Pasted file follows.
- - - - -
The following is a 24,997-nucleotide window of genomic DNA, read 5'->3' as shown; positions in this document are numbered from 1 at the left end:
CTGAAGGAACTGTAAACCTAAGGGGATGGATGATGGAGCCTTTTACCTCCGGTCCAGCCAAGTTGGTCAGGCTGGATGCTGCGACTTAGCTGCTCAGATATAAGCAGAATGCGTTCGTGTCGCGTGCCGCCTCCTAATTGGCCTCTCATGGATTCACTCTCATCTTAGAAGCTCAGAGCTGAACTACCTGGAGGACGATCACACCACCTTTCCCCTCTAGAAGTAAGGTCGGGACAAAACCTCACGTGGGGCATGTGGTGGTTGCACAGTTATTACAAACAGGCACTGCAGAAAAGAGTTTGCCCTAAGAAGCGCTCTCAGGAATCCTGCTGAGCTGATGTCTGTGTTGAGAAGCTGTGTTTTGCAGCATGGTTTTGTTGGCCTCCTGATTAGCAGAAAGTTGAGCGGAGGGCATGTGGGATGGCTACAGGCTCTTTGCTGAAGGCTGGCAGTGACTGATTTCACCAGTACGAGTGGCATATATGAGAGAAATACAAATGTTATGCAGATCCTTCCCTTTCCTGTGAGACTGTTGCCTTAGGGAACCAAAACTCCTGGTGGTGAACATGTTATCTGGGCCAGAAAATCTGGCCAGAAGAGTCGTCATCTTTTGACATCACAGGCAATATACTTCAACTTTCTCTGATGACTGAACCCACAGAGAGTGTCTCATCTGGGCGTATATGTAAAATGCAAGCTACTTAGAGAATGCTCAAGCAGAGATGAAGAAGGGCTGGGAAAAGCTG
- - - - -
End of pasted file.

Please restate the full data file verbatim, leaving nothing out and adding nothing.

The following is a 24,997-nucleotide window of genomic DNA, read 5'->3' as shown; positions in this document are numbered from 1 at the left end:
CTGAAGGAACTGTAAACCTAAGGGGATGGATGATGGAGCCTTTTACCTCCGGTCCAGCCAAGTTGGTCAGGCTGGATGCTGCGACTTAGCTGCTCAGATATAAGCAGAATGCGTTCGTGTCGCGTGCCGCCTCCTAATTGGCCTCTCATGGATTCACTCTCATCTTAGAAGCTCAGAGCTGAACTACCTGGAGGACGATCACACCACCTTTCCCCTCTAGAAGTAAGGTCGGGACAAAACCTCACGTGGGGCATGTGGTGGTTGCACAGTTATTACAAACAGGCACTGCAGAAAAGAGTTTGCCCTAAGAAGCGCTCTCAGGAATCCTGCTGAGCTGATGTCTGTGTTGAGAAGCTGTGTTTTGCAGCATGGTTTTGTTGGCCTCCTGATTAGCAGAAAGTTGAGCGGAGGGCATGTGGGATGGCTACAGGCTCTTTGCTGAAGGCTGGCAGTGACTGATTTCACCAGTACGAGTGGCATATATGAGAGAAATACAAATGTTATGCAGATCCTTCCCTTTCCTGTGAGACTGTTGCCTTAGGGAACCAAAACTCCTGGTGGTGAACATGTTATCTGGGCCAGAAAATCTGGCCAGAAGAGTCGTCATCTTTTGACATCACAGGCAATATACTTCAACTTTCTCTGATGACTGAACCCACAGAGAGTGTCTCATCTGGGCGTATATGTAAAATGCAAGCTACTTAGAGAATGCTCAAGCAGAGATGAAGAAGGGCTGGGAAAAGCTG